Kid County Courier hits the classroom


Daily Sun News Publisher Tim Graff stands with Chief Kamiakin Principal Julie Schmick after delivering copies of the Kid County Courier to students in Ryan Russell's classroom.

Every third, fourth and fifth grade student in the Sunnyside School District is going to be bringing home a little something extra today (Friday).

Each of those students is going to be coming home with their own copy of the Kid County Courier, a newspaper designed for children.

The newspaper is something Chief Kamiakin Elementary School Principal Julie Schmick is excited about getting in the hands of her students.

She said the colorful graphics, interesting stories and various activities all work together to engage students and encourage them to read.

"Every angle we can get kids to read we have to try," Schmick said.

Kid County Courier is a supplement being offered by the Daily Sun News in Sunnyside. Publisher Tim Graff explained that he first became aware of the children's newspaper through the Washington Newspaper Publishers Association (WNPA).

He noted that the WNPA is marketing the children's newspaper, which was created by Jeff and Debbie Blodgett of Olympia, throughout the state. Graff added that the Daily Sun News is one of the first newspapers in the state to begin formally offering the supplement to its readers, noting that the Sunnyside School District is the first school district in the state to offer the newspaper to its students.

Although Sunnyside is one of the first newspapers to offer Kid County Courier, Graff said at this point 24 WNPA member newspapers have signed on to carry the children's supplement.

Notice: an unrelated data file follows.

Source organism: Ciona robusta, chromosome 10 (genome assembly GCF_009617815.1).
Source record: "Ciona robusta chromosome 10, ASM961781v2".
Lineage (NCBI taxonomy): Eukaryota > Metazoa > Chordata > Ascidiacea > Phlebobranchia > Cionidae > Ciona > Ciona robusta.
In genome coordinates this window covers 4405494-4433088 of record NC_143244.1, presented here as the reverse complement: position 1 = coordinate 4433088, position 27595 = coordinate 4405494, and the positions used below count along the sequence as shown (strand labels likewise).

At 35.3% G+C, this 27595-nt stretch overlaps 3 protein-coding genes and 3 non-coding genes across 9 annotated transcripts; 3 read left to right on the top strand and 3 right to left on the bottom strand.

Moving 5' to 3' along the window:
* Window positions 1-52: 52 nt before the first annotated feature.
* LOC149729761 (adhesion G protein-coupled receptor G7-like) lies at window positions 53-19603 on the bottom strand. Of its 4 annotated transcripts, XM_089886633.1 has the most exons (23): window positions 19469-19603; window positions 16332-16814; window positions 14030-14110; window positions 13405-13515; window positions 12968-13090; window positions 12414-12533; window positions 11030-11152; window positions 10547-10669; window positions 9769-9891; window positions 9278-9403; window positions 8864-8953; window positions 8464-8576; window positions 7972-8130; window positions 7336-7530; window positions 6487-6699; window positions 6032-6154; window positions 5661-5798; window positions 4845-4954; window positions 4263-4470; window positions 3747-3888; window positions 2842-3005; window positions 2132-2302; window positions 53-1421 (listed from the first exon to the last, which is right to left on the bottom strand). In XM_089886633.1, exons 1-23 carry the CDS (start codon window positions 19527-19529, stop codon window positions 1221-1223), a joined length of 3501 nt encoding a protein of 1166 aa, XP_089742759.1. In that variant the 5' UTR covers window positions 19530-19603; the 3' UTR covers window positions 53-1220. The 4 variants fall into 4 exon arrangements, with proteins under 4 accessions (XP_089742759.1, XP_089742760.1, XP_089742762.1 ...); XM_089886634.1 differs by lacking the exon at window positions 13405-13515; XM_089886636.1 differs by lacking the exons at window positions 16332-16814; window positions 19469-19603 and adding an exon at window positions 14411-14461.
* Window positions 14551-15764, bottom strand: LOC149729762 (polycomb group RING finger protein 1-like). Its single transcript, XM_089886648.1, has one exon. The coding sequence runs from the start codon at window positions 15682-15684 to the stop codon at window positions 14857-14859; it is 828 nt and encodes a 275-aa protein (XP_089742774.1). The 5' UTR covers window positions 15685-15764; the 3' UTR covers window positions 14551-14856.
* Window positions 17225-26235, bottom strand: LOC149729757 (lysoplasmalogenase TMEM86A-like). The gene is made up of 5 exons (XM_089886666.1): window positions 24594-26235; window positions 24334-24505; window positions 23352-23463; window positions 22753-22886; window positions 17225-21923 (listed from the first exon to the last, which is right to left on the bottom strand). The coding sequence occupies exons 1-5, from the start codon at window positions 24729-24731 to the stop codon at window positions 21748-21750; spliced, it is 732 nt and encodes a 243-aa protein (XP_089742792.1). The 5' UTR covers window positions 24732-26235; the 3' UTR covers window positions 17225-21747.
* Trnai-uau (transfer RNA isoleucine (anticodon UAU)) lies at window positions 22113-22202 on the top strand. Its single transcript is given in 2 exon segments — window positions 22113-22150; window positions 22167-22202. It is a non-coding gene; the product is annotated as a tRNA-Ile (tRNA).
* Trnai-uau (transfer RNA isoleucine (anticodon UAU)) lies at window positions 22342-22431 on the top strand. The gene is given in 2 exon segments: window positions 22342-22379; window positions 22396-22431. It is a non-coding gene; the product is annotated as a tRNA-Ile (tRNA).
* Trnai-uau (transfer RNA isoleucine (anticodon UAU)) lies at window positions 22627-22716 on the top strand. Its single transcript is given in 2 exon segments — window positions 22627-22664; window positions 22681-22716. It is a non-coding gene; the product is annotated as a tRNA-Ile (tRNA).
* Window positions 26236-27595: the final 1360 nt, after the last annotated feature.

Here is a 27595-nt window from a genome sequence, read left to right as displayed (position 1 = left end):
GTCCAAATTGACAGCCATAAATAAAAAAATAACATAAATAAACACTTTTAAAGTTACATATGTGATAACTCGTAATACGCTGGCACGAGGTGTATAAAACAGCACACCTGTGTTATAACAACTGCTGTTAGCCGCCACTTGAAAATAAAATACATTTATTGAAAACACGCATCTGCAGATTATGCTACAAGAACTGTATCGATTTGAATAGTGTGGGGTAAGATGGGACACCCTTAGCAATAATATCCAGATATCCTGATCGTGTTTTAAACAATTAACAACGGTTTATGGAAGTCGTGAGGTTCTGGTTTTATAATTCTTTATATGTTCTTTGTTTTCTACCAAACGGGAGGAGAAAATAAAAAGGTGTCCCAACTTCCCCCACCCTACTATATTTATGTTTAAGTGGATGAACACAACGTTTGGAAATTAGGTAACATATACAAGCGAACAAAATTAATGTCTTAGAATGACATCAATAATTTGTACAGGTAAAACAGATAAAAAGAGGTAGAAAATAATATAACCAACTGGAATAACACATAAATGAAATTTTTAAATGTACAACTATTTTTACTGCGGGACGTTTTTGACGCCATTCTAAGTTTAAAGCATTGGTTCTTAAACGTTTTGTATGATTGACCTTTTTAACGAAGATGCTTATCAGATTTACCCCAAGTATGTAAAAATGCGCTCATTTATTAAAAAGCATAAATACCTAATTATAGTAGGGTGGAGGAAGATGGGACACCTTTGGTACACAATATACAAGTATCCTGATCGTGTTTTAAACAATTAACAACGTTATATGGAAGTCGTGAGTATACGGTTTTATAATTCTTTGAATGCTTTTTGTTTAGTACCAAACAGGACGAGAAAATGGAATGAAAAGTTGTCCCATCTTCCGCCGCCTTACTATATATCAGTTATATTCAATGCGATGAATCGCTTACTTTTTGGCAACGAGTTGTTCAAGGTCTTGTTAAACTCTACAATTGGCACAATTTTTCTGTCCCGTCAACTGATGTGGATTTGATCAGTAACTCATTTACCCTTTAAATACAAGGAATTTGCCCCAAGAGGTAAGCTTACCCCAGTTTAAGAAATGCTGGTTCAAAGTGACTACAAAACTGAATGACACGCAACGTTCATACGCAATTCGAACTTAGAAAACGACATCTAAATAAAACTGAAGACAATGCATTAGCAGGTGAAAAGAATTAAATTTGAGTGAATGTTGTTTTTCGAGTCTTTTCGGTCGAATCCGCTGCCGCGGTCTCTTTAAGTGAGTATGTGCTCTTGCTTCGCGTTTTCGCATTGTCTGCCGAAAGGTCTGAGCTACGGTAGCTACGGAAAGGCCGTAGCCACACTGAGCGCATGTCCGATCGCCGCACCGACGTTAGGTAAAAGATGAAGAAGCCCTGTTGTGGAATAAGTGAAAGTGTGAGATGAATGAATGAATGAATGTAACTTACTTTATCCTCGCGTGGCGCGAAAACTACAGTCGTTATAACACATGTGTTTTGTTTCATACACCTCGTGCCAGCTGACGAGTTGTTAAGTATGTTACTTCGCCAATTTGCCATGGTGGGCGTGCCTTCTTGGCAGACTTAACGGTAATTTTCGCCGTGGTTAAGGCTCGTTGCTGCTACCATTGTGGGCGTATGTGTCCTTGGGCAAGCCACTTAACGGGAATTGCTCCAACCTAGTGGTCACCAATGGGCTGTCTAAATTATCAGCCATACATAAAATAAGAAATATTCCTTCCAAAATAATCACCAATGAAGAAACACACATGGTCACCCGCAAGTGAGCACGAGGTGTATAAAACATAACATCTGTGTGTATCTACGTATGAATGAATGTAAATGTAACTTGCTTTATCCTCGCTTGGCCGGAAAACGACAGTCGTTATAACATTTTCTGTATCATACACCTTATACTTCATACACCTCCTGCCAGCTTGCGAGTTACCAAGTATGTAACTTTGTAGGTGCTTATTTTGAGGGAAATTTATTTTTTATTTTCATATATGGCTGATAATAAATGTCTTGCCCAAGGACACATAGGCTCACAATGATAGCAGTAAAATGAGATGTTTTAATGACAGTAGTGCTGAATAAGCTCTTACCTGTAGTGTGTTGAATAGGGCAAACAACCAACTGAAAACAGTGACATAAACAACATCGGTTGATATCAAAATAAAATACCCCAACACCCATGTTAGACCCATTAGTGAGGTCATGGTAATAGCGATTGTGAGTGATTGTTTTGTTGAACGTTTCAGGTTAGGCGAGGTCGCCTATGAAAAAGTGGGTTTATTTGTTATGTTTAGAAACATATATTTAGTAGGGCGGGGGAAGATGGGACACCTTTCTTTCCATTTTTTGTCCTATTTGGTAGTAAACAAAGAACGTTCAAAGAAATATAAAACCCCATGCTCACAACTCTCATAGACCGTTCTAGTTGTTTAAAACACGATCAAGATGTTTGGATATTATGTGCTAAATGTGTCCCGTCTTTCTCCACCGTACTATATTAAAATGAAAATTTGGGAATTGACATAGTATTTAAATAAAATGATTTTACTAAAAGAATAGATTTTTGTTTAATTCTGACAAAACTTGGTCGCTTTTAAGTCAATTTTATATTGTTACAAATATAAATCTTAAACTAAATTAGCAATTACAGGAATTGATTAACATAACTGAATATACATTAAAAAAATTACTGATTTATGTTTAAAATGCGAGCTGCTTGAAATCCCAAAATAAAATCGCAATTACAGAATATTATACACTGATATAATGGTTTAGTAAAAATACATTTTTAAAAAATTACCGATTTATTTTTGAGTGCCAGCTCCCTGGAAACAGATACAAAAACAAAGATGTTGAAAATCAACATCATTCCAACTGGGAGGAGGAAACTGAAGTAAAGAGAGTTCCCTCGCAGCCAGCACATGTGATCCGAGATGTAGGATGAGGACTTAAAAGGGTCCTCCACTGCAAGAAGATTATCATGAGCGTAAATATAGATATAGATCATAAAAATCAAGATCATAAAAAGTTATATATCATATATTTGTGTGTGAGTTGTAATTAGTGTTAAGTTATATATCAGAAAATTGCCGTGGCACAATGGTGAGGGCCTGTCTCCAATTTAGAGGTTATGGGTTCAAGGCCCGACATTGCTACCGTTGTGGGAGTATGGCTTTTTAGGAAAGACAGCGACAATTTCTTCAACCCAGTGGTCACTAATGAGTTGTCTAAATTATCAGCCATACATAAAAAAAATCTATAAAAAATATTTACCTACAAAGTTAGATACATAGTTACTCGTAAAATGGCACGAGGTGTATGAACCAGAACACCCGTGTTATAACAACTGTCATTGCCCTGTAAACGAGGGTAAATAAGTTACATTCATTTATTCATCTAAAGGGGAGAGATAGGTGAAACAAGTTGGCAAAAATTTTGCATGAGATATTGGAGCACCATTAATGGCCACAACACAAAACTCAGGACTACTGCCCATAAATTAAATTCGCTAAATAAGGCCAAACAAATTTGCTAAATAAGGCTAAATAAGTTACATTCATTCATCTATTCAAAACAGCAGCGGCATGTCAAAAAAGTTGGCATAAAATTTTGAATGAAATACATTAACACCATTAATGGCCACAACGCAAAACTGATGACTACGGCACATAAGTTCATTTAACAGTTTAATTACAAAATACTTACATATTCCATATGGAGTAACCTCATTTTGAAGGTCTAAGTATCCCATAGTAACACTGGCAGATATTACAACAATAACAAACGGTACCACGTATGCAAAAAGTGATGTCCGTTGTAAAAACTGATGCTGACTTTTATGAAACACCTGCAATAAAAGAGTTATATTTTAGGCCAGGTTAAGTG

Kid County Courier is something that will be inserted in the Daily Sun News on the second Thursday of every month. In addition to being found in the folds of the Sunnyside newspaper, additional copies of Kid County Courier will be printed and distributed for the school district.

Julie Kaplicky with the Sunnyside School District said once she gets the newspapers she will send them out to each of the schools, where they will be distributed in the classrooms.

Kaplicky said the concept of having a children's newspaper is so new that she's not sure how teachers are planning on using the supplement in their classrooms.

Schmick anticipates the newspaper will simply serve as another tool for her teachers. She said newspapers aren't something most children read on a regular basis, but having something to call their own may change that.

"I think it's just a great supplement for our reading program," Schmick said.

She said she also likes the idea that the newspaper can serve as an interactive tool. Schmick said the newspaper not only includes articles on topics that are of interest to children, but it also has different activities to engage the reader.

"It catches the kids from a variety of angles," Schmick said.

She added that teachers never know what it's going to take to get a child interested in reading, and being able to offer students their own newspaper could be the key to unlocking the world of reading for some children.

Schmick said she also likes the idea that Kid County Courier is something that is being printed right here in Sunnyside.

"This has Sunnyside stamped on it," Schmick said. "It's from their own community."

Graff said he thought the newspaper was something that should be offered in Sunnyside because it encourages young people to pick up a newspaper. He added that he also realized that literacy was something the Sunnyside School District has been focusing its attention on recently.

"It's a good way of introducing kids to newspapers," Graff said.

He added that he also likes that Kid County Courier is a well planned out product. Graff said the creators of Kid County Courier invested a lot of work into developing the children's newspaper.

But for Graff, the key component to Kid County Courier was ensuring that it was something the Sunnyside School District would support.

Graff said he was encouraged by the response he received when he made a presentation on the publication during a recent principals meeting.

"Their response made it happen," Graff said.


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